Any fan of rock and roll can easily make the association between the neighborhood of
Laurel Canyon in the Hollywood Hills with being a hotbed of hippie counterculture in
the ’60s and ’70s—and significant culturally—the music produced there. Frank Zappa,
Captain Beefheart, CSN, Joni Mitchell, The Doors, and plenty of other Canyon-dwellers
lived, worked, and played in what became a legendary symbiosis of creativity and social
The Grammy Museum, Downtown at LA LIVE, pays tribute to this phenomenon with
“California Dreamin’: The Sounds of Laurel Canyon, 1965-1977,” on exhibit through
November 30, 2014. Grammy Museum Executive Director, Bob Santelli says, “The remarkably rich sounds of Laurel Canyon and the sheer number of songwriters, bands, producers, artists, engineers, and record label people who have lived and worked out of Laurel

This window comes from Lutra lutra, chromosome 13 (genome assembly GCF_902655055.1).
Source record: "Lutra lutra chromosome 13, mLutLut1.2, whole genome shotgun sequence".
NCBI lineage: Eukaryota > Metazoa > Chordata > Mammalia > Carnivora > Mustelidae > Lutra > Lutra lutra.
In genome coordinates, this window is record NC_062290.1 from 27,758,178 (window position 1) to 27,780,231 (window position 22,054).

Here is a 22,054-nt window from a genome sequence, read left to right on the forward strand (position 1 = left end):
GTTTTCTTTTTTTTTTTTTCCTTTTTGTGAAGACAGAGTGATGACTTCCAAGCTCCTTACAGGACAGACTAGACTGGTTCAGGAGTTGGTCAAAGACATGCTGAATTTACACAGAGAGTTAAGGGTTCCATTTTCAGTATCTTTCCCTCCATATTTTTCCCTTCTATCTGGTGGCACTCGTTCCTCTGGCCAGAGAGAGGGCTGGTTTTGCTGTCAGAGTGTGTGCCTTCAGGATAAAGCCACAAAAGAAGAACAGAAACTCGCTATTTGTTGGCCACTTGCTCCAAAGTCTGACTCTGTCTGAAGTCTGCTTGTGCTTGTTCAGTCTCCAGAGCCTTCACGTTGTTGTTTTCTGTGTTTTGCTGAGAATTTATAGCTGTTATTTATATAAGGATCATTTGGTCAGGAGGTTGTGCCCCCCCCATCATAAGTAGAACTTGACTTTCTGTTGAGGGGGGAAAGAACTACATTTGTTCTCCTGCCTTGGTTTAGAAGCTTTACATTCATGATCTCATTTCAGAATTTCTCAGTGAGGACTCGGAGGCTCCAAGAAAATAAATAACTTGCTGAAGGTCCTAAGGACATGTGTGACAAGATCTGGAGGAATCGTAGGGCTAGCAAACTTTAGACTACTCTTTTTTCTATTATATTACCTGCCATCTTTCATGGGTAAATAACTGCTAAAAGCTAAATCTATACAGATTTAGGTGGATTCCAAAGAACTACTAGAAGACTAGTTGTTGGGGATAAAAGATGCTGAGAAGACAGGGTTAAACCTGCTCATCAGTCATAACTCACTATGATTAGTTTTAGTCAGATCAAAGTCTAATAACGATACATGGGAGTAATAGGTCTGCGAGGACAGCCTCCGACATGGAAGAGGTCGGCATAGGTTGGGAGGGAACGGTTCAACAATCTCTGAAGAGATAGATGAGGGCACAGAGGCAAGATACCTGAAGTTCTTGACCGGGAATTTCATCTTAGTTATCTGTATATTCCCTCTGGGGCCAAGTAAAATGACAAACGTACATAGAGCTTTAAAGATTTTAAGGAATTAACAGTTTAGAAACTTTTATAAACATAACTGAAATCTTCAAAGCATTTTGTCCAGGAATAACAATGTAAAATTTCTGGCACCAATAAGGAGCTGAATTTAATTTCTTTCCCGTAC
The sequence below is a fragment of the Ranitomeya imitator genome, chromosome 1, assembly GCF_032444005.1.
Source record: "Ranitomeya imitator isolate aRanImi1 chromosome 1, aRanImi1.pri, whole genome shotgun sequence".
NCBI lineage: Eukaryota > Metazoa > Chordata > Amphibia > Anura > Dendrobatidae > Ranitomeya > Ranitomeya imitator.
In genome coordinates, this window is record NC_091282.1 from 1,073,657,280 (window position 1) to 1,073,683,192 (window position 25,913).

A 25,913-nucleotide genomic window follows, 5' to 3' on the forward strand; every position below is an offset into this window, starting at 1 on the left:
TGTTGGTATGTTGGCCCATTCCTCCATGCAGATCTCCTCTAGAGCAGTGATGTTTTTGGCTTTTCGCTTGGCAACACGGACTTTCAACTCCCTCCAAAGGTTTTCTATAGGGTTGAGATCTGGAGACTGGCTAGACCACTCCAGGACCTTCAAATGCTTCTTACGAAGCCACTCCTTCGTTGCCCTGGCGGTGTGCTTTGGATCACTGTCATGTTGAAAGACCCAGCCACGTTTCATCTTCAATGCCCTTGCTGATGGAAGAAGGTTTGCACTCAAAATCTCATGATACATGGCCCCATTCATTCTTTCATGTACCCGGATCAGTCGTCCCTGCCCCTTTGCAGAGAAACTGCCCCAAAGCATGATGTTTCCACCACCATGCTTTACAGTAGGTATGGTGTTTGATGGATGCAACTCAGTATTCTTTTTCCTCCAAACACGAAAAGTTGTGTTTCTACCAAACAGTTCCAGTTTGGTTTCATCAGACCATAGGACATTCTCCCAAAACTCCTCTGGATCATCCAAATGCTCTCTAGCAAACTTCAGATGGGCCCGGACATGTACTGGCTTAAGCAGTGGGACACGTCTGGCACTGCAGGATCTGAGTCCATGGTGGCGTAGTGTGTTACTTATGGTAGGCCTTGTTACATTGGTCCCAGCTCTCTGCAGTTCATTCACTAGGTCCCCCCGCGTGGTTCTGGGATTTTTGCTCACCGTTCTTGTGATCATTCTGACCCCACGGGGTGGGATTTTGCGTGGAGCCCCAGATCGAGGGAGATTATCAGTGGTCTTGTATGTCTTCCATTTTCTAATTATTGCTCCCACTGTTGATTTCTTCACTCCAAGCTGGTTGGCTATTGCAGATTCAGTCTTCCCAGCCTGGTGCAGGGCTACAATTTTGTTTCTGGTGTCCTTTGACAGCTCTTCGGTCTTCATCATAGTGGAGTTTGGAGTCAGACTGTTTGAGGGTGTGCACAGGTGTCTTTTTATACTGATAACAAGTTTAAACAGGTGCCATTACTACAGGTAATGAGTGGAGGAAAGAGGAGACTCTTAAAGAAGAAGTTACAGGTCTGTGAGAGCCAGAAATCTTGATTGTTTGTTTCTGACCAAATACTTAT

Canyon prove that Los Angeles is, and continues to be, a vital rock scene. We felt it was
important to tell that story, right here in our hometown.”
Photographer Henry Diltz, was a significant force documenting of the scene, and the exhibit features his work prominently, as well as the original photography of musician Graham Nash, and others. Also on display are rare artifacts, like Jim Morrison’s writing chair,
Cass Elliot’s hand-painted chair, Poco’s Richie Furay’s “Nudie” suit, original handwritten
lyrics, scrapbooks, handbills, posters, menus, and more.
For anyone interested in rock and roll or the cultural history of Los Angeles, California
Dreamin’ provides a great experience to explore, discover, or reminisce.
GRAMMY MUSEUM AT L.A. LIVE, 800 W. OLYMPIC BLVD., LOS ANGELES
COMMUNITY // NEWS
California Dreamin’ at
the Grammy Museum.
BY ZOë KORS